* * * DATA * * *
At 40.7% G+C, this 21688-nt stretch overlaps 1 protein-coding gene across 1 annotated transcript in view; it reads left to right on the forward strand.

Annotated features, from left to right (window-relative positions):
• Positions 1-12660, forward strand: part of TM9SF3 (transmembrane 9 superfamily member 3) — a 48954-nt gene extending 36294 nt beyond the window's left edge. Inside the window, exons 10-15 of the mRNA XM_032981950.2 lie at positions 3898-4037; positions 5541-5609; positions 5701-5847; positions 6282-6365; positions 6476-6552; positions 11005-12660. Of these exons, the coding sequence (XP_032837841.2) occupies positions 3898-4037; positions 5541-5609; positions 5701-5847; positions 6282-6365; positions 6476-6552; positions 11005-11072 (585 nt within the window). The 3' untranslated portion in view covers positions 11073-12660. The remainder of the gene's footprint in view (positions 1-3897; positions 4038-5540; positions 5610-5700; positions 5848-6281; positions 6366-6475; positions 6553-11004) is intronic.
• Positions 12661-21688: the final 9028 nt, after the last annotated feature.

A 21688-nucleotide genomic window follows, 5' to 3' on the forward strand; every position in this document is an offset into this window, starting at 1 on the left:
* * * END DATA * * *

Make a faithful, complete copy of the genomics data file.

At 40.7% G+C, this 21688-nt stretch overlaps 1 protein-coding gene across 1 annotated transcript in view; it reads left to right on the forward strand.

Annotated features, from left to right (window-relative positions):
• Positions 1-12660, forward strand: part of TM9SF3 (transmembrane 9 superfamily member 3) — a 48954-nt gene extending 36294 nt beyond the window's left edge. Inside the window, exons 10-15 of the mRNA XM_032981950.2 lie at positions 3898-4037; positions 5541-5609; positions 5701-5847; positions 6282-6365; positions 6476-6552; positions 11005-12660. Of these exons, the coding sequence (XP_032837841.2) occupies positions 3898-4037; positions 5541-5609; positions 5701-5847; positions 6282-6365; positions 6476-6552; positions 11005-11072 (585 nt within the window). The 3' untranslated portion in view covers positions 11073-12660. The remainder of the gene's footprint in view (positions 1-3897; positions 4038-5540; positions 5610-5700; positions 5848-6281; positions 6366-6475; positions 6553-11004) is intronic.
• Positions 12661-21688: the final 9028 nt, after the last annotated feature.

A 21688-nucleotide genomic window follows, 5' to 3' on the forward strand; every position in this document is an offset into this window, starting at 1 on the left: